It seems obvious that aged care facilities are not an appropriate place for young people, yet it appears frustratingly difficult to provide accommodation for this small but very important group of people which meets their needs. A new study in the most recent Australian Health Review reveals the barriers that have prevented a government program from reaching its goals of moving young people out of nursing homes within five years.

Study author, Di Winkler, CEO of the Summer Foundation writes….

The inappropriate placement of young people in residential aged care (RAC) is a problem in Australia as in many other countries. Aged care is not designed or resourced to facilitate the active involvement of young people with high clinical needs in everyday activities or support their continued participation in the life of their community. This was highlighted by recent research which showed that RAC residents spent most of their time alone or watching television.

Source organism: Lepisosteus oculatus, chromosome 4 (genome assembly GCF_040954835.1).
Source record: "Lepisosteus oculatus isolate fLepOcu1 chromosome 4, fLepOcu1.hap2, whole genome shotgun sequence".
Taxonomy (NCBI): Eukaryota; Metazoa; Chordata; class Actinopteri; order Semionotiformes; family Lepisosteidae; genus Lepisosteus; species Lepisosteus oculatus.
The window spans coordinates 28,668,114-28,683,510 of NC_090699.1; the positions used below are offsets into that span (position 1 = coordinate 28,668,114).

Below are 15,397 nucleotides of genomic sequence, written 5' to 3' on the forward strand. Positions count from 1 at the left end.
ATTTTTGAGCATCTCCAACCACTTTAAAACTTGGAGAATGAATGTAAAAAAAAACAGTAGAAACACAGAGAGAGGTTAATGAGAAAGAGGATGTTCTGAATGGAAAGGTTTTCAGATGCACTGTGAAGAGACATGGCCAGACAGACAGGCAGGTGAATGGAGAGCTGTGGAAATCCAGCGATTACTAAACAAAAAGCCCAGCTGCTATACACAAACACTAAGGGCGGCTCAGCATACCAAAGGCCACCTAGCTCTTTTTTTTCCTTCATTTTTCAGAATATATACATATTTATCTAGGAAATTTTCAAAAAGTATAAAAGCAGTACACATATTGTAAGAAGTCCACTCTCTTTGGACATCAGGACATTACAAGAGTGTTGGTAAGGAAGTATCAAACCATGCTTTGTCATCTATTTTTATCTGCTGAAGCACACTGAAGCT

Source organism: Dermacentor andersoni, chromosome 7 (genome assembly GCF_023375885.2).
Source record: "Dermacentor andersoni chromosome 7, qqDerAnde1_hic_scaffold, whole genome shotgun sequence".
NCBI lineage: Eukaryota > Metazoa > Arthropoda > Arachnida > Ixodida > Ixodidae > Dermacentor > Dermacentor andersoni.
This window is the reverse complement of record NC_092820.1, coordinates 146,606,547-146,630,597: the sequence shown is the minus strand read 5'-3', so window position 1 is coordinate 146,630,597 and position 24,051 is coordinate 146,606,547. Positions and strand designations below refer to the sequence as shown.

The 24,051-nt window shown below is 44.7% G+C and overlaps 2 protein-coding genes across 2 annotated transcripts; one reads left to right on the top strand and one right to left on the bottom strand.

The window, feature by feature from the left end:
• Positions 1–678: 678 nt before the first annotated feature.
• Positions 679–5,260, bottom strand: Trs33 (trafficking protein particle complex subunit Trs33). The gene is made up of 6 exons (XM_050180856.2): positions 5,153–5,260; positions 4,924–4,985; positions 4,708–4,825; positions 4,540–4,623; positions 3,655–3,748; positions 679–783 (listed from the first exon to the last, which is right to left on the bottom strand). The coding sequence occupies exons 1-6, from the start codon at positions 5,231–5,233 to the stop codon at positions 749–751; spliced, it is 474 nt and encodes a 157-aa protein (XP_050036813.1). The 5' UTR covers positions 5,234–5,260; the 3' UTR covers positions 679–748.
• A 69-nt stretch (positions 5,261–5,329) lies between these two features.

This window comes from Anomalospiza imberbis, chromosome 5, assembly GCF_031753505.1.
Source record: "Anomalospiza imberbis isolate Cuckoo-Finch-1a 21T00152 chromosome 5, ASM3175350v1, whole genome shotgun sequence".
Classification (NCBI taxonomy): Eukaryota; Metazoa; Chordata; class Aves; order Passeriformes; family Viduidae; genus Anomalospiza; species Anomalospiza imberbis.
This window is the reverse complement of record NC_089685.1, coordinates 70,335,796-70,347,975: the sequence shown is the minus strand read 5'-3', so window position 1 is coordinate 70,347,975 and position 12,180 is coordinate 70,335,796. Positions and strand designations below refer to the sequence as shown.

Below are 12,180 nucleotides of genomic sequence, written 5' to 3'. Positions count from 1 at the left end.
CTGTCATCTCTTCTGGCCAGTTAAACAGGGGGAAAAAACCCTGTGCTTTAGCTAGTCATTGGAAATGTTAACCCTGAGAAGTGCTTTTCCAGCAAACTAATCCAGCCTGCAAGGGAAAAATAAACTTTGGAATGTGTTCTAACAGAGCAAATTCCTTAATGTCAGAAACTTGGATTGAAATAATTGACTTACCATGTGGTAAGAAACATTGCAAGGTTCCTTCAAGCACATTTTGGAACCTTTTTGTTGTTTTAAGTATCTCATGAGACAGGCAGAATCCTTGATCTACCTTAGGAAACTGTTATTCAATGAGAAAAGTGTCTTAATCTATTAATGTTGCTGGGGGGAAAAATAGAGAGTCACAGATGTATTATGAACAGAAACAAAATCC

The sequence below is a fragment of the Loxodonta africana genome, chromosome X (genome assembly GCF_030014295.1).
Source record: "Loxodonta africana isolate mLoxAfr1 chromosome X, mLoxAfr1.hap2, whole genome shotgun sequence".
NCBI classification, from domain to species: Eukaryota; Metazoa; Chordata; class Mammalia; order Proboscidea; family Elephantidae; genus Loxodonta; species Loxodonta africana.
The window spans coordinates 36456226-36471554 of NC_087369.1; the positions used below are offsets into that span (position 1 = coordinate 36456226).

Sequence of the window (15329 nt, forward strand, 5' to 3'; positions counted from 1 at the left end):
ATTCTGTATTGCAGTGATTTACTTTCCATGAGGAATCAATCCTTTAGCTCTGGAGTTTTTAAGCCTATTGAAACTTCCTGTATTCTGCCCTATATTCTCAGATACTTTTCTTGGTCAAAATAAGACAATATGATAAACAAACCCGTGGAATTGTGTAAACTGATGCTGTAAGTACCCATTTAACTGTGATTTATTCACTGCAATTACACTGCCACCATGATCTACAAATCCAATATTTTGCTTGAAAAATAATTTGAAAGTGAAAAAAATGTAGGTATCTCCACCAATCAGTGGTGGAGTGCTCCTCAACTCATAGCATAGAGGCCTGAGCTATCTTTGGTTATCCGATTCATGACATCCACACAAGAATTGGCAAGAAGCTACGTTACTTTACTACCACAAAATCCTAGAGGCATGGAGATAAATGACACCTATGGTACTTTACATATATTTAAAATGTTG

In Australia, the 5-year national AU$244 million Younger People in Residential Aged Care Program (YPIRAC) commenced in July 2006. This initiative is one of the largest to be undertaken internationally and focuses on people under 50 years of age. Prior to the commencement of this program, there were more than 1000 Australians under 50 years of age who lived in aged care facilities.

Our study sought to evaluate the progress of the national YPIRAC program in moving them into more appropriate accommodation. Our research found that the development of new accommodation options for young people needing residential care has been slow. The 5-year program aims to move 689 young people out of nursing homes; in the first 4 years of the initiative only 139 people had moved out.

The lives of those who have been helped by the program have been enormously improved however the program is unlikely to result in a long-term reduction in the number of young people in aged care.

Our study identified two key factors that need to be addressed in order to significantly reduce the numbers of young people in nursing homes. First, there needs to be a dramatic increase in both the range and number of supported housing options. Second, there needs to be systemic change to stem the flow of young people into RAC facilities.

This will require a whole of government approach with the housing, health and disability sectors working in partnership. Without systemic change and sustained investment in alternative accommodation options, we will continue to deny young people the right to live in an environment that meets their social, emotional and developmental needs.